Laura is currently hacking out a life overseas in Thailand, where her husband directs a Christian orphanage for girls. She is homeschooling their three small children, loving 44 Asian orphans, and navigating markets that sell fried grasshoppers. After ten years in church ministry, she is learning that practical obedience in a foreign country is much less romantic than the missionary novels she read as a kid. She writes of lessons learned and blunders made at her blog, Laura Parker {Life Overseas}. You can also follow her on twitter.

We each hold a kid’s hand as we navigate the Asian marketplace.  It’s a sweltering mangle of vendors with knock-off sunglasses and the smell of freshly-dead fish and the bodies of nearly-everyone within a scooter-ride’s distance from this parking-lot turned Thai-Walmart-on-steroids. And I start to feel sorry for myself. I’m frustrated at the effort it takes to just get dinner in a foreign land, and I’m annoyed by the heat and the crowds. I grumble about the smells that turn my stomach and the weight of my three-year-old strapped to my back.

And then my shoulder bumps him. Shuffling on cautious feet. Fingers doggedly striking an oddly-tuned keyboard slung around a brown neck. Tin can taped to the side of the scratched instrument.  Eyes glazed-blue, deformed, and seeing only darkness.

And compassion stirs. I scramble for coins to clink into the can, and I touch his hand so he’ll know. And I walk away wondering about what it must be like to navigate a busy marketplace, by yourself, without sight, begging for the money to buy dinner.

And, suddenly, I feel pretty small to be complaining at all.

Ever since our family of five moved to Thailand several months ago, poverty and injustice have been daily visitors. We read the histories of the girls at the orphanage my husband directs, and we are struck with the reality of childhood prostitution. We see the dirty-faced boy selling flowers on our busy street corner, and poverty stands right outside our car window. I hear first-hand accounts of abuse in neighboring countries, and I watch my husband travel into remote villages where rice is the only food in the bowl. I bump into a blind musician at a busy market, begging for pennies.

Insulated. My life six months ago was vastly different; it whispered insulation at every turn. Living a middle-class lifestyle in a quaint mountain community in Colorado, I was enjoying the American Dream. My hands were overflowing with freedoms and conveniences and privileges. I had become so naturally insulated from the less fortunate around me that subtle attitudes of entitlement and discontent quietly became the normal. I never fully realized what I had been given, and so the desire for more and better reared its head all too often.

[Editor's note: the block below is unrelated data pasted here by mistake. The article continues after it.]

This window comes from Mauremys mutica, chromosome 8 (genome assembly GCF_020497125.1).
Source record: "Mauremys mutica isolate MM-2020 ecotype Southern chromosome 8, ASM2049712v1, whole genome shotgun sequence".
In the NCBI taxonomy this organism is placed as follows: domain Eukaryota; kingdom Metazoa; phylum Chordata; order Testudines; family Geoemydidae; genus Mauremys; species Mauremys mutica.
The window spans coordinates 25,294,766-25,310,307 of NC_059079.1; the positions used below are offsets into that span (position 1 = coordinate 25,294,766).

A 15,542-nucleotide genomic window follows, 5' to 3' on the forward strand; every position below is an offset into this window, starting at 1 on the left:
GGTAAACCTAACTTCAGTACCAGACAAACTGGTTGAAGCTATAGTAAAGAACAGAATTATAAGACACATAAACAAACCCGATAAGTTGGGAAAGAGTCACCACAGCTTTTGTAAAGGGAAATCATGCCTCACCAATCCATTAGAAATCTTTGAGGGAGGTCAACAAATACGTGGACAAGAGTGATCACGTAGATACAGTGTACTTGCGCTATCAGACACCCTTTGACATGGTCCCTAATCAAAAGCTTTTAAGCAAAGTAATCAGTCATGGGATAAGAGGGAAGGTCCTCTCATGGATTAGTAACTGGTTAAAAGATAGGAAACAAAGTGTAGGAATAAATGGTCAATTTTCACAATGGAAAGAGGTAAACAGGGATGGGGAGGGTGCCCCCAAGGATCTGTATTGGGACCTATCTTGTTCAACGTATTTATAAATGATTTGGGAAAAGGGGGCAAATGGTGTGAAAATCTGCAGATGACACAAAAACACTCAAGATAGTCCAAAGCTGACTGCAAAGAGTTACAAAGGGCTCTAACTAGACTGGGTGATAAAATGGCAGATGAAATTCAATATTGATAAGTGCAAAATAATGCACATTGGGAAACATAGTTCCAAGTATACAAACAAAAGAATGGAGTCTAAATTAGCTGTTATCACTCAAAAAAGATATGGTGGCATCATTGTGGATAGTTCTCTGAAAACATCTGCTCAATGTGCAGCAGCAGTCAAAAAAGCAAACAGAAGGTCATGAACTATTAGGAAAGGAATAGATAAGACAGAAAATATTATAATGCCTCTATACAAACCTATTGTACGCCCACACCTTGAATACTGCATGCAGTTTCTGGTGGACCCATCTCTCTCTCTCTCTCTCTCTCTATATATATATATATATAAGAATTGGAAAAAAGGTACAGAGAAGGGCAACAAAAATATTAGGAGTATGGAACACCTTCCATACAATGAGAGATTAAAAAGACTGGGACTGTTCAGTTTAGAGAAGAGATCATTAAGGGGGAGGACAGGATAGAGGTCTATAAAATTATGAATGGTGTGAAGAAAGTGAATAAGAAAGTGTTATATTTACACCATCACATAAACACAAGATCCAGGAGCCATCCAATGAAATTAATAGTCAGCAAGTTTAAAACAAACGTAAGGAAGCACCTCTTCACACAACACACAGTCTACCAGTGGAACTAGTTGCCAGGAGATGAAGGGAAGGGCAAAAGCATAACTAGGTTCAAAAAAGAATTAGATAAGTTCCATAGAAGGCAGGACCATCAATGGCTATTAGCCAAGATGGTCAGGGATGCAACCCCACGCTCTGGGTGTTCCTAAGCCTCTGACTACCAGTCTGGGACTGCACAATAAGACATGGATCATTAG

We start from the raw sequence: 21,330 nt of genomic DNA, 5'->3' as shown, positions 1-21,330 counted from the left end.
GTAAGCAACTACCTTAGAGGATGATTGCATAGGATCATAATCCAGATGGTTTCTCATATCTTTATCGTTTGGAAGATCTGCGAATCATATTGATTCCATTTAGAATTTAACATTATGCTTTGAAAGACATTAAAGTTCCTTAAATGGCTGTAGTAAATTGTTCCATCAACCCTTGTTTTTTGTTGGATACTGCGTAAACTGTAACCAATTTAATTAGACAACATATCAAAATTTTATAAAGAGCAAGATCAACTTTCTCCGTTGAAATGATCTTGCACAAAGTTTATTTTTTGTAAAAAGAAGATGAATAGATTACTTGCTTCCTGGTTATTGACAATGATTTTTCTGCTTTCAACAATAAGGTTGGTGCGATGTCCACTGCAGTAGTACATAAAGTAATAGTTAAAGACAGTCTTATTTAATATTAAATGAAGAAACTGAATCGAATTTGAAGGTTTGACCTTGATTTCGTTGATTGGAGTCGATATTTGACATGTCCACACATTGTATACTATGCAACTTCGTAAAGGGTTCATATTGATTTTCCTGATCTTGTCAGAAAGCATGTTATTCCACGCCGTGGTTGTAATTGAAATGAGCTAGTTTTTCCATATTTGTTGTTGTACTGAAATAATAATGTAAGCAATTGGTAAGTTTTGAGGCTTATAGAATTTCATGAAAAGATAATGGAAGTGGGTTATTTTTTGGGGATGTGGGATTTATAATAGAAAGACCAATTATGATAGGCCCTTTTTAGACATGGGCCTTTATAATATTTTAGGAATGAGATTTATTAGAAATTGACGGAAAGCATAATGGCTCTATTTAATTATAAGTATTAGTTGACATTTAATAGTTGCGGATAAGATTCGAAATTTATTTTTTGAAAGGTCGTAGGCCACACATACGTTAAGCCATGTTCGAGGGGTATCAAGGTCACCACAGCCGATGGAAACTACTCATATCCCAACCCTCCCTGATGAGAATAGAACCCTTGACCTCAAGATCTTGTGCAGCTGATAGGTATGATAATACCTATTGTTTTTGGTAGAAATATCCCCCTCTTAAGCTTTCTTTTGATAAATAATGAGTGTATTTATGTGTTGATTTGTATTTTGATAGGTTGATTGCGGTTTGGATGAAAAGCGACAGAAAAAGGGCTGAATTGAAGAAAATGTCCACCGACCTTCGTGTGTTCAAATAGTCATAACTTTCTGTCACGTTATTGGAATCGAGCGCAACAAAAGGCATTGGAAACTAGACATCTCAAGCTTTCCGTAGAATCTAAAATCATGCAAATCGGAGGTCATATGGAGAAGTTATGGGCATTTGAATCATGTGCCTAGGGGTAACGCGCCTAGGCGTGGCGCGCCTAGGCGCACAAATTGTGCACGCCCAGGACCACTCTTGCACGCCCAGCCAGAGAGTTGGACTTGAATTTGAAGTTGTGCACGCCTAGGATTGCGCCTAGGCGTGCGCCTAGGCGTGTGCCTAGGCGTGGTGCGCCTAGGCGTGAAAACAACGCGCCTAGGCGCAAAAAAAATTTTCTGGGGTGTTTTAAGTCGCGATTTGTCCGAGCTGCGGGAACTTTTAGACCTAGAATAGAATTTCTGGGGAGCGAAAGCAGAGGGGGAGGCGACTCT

And then I moved halfway around the world.

Gratitude. And one of the lessons I am learning in this life on Latitude 18 is that the level of my insulation directly corresponds with the depth of my gratitude. If I surround myself with the comfortable and convenient, suddenly “they” start becoming much less important than “me.” If I choose to turn away, eventually my agenda dwarfs most everything else, and suddenly, I don’t have what I need to be comfortable or satisfied. When all I’m looking at is myself in wealthy America, I start feeling like I don’t have all that much to be grateful for.

Oh, but I do.

I have the freedom to stay home with my kids, when the women around me have never dreamed of the option. I have the money to eat. Every day. My kids sleep on beds, in a house, in safety. I have an education higher than most everyone on the planet, and I belong to one of the wealthiest nations in the world. I got to choose who I married {for love, even}, and I’ve always had clean water. But mostly, I know about Jesus, and I  savor the Rescue.

But, when I insulate myself from those precious souls around me–both globally and locally–who have tasted poverty and suffering and abuse, I begin to forget how much my hands are really holding.

And I start to neglect giving thanks.

And I foster entitlement and discontent.

And I begin brush past the blind musician on my way to dinner, and

not feel anything, at all.

What are you most thankful for today? What ways can you “get closer” to those less fortunate around you?

I’m so thankful for Laura’s perspective today, because she doesn’t speak as someone who doesn’t know. She knows. And she sees. And so she testifies. Since she submitted this guest post, her words have been rolling around in my heart. I hope they roll around in yours, too.